Rewind back to August 17, the day one of Britain’s most affable fighters scaled the largest of personal battles to fulfil a lifetime dream.
Though eventually a short-lived reign, ‘Dazzling’ Darren Barker won the IBF Middleweight Championship. Recovering from a spiteful sixth round knockdown, Barker triumphed by split decision against Australian Daniel Geale in Atlantic City, America.
A route to a boxing world title is tough and arduous; it speaks volumes of Barker’s character that he was even able to get back in the ring, never mind sit on top of the world.
The 31-year-old endured an 18 month hiatus outside the ring, suffering a serious hip injury in training for his second world challenge after the loss to Sergio Martinez.
Matchroom promoter Eddie Hearn campaigned tirelessly to get Barker back in the ring and was rewarded with two comeback victories: a fourth round stoppage of Kerry Hope and a retirement of Italian Simone Rotolo for the IBF Inter-Continental title, a win which set up the showdown with Geale.
Hearn’s tireless support of Barker returned dividends when he delivered the IBF title. The sheer elation on Barker’s face was obvious for everyone to see when MC Michael Buffer announced the Englishman as the victor.
In the immediate aftermath and following weeks of becoming a world champion, Barker’s humility and humbleness were a breath of fresh air. For all boxing has the Tyson Fury and Adrien Broner types, the Barnet man showed nothing but class in the weeks following his victory.
He also suffered personal tragedy. Brother Gary, a boxer himself and touted as a 2012 Olympian, tragically died in a car accident back in 2006. Instead of holding Darren back, it drove him onto better things and he emotionally dedicated the Geale victory in memory of his brother.
Stuttgart was the next and final destination in his career to take on long-time middleweight ruler Felix Sturm for a life-changing sum of money, one you could not begrudge Barker for accepting.
Barker’s popularity as a true people’s champion was confirmed as over 1,000 Brits flocked to Germany to back him. If you had any doubt about his popularity in boxing circles, ex-boxer Joe Calzaghe and Matchroom stablemate Rocky Fielding both paid out of their own pockets to support his first defence.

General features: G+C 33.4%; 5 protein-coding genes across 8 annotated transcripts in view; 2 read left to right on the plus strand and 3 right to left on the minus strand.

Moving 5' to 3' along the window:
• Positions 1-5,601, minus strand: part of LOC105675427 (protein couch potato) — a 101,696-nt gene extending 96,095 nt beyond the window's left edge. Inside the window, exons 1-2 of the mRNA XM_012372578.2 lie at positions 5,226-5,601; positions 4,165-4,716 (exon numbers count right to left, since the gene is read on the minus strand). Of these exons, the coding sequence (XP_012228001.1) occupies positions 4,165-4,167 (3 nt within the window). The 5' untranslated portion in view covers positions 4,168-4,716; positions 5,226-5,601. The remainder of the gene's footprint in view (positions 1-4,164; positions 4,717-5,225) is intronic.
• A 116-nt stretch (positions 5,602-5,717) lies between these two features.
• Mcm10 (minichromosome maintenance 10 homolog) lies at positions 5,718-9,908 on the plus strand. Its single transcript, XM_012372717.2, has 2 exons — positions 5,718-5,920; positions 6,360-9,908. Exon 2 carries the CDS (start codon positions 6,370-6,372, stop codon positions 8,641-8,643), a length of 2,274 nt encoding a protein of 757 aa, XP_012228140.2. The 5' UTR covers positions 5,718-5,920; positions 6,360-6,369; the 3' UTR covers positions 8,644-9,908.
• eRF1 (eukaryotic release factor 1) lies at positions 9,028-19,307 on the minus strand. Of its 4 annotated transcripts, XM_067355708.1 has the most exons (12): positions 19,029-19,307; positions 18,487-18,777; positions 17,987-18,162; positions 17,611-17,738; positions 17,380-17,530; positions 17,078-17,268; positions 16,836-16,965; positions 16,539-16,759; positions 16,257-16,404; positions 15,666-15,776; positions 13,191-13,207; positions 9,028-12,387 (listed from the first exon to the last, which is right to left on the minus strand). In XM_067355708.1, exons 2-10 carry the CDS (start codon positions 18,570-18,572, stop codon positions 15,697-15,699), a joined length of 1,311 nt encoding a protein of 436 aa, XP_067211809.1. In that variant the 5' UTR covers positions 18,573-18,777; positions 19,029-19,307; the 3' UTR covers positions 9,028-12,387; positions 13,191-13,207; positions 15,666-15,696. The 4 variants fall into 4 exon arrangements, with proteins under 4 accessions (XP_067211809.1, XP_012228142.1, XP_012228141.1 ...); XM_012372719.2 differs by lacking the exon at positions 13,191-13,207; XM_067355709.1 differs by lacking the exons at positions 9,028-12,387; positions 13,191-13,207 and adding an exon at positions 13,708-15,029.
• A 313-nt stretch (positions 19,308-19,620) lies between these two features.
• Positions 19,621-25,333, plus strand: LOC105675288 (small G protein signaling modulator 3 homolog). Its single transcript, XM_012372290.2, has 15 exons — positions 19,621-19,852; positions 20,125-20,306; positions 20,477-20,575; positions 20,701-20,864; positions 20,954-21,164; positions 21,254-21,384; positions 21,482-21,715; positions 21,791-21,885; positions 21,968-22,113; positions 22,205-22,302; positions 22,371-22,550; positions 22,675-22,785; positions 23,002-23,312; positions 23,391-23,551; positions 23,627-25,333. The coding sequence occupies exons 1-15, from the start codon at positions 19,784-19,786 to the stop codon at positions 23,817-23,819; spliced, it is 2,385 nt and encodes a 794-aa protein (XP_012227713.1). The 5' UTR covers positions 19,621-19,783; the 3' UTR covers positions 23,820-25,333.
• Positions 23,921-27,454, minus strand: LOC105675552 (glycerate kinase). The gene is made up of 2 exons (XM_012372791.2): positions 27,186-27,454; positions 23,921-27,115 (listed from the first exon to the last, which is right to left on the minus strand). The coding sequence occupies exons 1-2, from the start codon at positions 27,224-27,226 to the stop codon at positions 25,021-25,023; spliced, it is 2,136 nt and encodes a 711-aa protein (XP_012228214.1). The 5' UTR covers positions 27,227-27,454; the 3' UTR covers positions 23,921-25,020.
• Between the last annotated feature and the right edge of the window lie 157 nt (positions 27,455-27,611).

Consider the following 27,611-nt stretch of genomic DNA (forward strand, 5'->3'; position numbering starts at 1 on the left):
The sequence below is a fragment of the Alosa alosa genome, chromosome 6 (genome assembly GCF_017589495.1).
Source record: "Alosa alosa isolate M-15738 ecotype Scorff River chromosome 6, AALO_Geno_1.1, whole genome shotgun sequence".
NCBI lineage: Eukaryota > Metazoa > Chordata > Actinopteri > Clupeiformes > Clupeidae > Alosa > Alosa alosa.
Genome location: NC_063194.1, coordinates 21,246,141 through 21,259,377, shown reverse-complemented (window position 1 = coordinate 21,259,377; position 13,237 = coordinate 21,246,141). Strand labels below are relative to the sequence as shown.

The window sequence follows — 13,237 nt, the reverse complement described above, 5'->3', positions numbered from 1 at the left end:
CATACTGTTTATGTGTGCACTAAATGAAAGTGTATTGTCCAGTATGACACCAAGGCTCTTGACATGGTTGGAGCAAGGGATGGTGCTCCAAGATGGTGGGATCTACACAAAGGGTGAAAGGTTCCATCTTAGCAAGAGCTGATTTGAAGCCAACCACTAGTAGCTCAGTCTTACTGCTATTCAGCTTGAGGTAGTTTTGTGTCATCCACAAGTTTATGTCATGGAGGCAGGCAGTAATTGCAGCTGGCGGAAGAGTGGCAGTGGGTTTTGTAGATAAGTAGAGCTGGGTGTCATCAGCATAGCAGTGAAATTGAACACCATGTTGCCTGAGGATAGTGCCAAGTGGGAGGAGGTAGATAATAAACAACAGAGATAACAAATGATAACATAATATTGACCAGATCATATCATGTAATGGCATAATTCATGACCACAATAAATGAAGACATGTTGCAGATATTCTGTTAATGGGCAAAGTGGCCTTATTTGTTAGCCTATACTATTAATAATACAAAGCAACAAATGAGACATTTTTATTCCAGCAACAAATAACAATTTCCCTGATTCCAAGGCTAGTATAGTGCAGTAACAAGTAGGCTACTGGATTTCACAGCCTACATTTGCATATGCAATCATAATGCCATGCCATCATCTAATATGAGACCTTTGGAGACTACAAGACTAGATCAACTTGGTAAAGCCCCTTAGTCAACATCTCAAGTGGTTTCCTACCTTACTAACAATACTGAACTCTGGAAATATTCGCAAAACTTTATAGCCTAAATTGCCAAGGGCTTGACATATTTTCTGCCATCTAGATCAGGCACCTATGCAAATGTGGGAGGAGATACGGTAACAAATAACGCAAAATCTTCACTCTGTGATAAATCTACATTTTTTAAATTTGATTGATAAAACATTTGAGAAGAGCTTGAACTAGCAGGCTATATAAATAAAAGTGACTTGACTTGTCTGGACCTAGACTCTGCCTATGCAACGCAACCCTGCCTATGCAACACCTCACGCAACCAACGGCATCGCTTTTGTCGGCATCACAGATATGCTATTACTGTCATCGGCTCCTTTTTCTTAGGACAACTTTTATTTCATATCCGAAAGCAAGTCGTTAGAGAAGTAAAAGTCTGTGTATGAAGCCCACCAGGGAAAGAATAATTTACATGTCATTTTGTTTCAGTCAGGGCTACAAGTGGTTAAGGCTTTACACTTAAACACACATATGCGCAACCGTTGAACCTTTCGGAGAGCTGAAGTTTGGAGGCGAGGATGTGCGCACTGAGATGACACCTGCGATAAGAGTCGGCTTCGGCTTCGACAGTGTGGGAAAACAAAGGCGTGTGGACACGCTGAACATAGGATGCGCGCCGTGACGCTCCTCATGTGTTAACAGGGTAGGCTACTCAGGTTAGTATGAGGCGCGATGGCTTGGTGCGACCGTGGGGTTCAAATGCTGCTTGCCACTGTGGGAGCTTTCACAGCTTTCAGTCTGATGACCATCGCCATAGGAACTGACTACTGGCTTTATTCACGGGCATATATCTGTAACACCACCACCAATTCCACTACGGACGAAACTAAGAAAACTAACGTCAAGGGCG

Anyone in the Porsche Arena can vouch for the unbelievable atmosphere created by Barker’s followers.
The Londoner’s ringwalk certainly contained apt lyrics – “I’m quite sure, that you never knew, all the pain that I’ve been through.” No matter the outcome of the bout, he had already won his battles. Against injury, personal tragedy and all the odds, his dreams of being a world champion had become true.
Despite vowing to create a dynasty ranking alongside Britain’s finest ever middleweights, there was always a feeling Germany would be the peak of Barker’s career crescendo.
Unfortunately, that same troublesome hip flared up at the most unwelcome of times in the first round. Two second round knockdowns all but spelled defeat for ‘Dazzling’ Darren, but not for the first time he showed willingness to fight through adversity, only being halted once trainer Tony Sims spared him any more pain.
The belt had been relinquished, his pride remained firmly intact.
He showed his class in the aftermatch of the Sturm defeat. Instead of inadvertently blaming the loss on numerous factors or claiming he would have won without the reoccurrence of injury, he simply said the best man won on the night, an act of professionalism and humility at what must have been an emotional and deflating time.
Barker has shown himself to be a world class operator, both in and out of the ring.
With another hip operation required, continued rehabilitation seemed an arduous task not worth the pain. How refreshing it is to see a boxer retire content with his achievements and a smile on his face.
Dreams have been fulfilled, arenas entertained and fans inspired. Congratulations Darren Barker, British boxing wishes you nothing but the best in retirement.
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